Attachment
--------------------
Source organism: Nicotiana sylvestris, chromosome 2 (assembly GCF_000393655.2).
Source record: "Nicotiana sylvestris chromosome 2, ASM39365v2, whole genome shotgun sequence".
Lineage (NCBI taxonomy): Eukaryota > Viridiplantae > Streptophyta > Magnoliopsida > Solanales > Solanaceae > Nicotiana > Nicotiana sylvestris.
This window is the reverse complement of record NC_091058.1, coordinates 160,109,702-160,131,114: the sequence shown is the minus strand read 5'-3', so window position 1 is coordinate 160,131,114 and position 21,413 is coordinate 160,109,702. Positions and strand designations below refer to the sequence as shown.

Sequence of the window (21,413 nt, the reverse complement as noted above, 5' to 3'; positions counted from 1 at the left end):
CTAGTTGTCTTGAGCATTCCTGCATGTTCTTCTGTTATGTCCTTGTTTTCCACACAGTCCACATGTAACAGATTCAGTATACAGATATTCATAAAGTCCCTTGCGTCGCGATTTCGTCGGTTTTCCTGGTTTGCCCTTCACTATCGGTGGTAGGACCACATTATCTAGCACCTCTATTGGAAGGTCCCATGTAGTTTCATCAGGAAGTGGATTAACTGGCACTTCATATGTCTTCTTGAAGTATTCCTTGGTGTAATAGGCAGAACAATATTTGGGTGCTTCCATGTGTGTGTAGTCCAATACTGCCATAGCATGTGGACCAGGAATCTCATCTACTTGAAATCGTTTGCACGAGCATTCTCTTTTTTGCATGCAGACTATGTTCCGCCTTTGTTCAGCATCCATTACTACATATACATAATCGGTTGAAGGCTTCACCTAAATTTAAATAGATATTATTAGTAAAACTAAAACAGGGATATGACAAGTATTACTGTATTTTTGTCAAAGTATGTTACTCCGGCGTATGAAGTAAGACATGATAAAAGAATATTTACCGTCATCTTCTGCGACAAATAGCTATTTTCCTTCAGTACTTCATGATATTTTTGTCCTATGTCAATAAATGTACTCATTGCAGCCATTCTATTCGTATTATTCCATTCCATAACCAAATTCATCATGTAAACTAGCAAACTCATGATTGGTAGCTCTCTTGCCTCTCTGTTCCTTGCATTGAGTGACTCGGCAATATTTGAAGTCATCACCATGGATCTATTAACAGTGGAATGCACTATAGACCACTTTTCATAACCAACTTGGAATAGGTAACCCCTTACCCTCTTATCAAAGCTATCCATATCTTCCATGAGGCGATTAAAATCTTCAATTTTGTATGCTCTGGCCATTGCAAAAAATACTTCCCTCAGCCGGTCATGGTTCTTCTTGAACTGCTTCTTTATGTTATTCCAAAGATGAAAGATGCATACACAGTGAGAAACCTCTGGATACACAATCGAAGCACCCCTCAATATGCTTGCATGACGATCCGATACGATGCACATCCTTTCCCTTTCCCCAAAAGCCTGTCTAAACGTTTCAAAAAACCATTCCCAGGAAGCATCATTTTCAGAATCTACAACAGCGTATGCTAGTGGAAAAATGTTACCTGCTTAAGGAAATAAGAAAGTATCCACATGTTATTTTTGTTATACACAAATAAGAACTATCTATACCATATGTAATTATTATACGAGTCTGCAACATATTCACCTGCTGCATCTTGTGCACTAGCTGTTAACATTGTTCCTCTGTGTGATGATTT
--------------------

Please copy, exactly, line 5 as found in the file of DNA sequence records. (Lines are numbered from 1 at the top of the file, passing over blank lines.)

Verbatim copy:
Sequence of the window (21,413 nt, the reverse complement as noted above, 5' to 3'; positions counted from 1 at the left end):